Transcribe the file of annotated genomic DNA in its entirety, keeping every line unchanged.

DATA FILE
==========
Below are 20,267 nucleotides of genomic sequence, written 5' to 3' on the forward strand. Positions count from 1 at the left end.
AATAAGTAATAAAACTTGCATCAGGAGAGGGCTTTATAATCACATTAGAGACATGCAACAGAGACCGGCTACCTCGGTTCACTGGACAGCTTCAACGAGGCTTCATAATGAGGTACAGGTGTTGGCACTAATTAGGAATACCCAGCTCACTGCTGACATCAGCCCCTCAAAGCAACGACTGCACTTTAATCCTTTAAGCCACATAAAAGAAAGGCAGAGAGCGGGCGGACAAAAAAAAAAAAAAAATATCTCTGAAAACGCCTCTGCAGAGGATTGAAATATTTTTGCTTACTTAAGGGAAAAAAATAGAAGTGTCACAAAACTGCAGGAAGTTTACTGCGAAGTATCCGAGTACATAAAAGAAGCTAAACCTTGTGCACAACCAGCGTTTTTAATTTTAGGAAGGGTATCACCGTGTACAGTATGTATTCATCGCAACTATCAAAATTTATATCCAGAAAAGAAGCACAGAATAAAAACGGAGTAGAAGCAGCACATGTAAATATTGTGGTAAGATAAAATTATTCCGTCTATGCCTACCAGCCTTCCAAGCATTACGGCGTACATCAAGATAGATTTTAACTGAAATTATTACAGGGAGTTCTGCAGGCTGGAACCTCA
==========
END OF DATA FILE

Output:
Below are 20,267 nucleotides of genomic sequence, written 5' to 3' on the forward strand. Positions count from 1 at the left end.
AATAAGTAATAAAACTTGCATCAGGAGAGGGCTTTATAATCACATTAGAGACATGCAACAGAGACCGGCTACCTCGGTTCACTGGACAGCTTCAACGAGGCTTCATAATGAGGTACAGGTGTTGGCACTAATTAGGAATACCCAGCTCACTGCTGACATCAGCCCCTCAAAGCAACGACTGCACTTTAATCCTTTAAGCCACATAAAAGAAAGGCAGAGAGCGGGCGGACAAAAAAAAAAAAAAAATATCTCTGAAAACGCCTCTGCAGAGGATTGAAATATTTTTGCTTACTTAAGGGAAAAAAATAGAAGTGTCACAAAACTGCAGGAAGTTTACTGCGAAGTATCCGAGTACATAAAAGAAGCTAAACCTTGTGCACAACCAGCGTTTTTAATTTTAGGAAGGGTATCACCGTGTACAGTATGTATTCATCGCAACTATCAAAATTTATATCCAGAAAAGAAGCACAGAATAAAAACGGAGTAGAAGCAGCACATGTAAATATTGTGGTAAGATAAAATTATTCCGTCTATGCCTACCAGCCTTCCAAGCATTACGGCGTACATCAAGATAGATTTTAACTGAAATTATTACAGGGAGTTCTGCAGGCTGGAACCTCA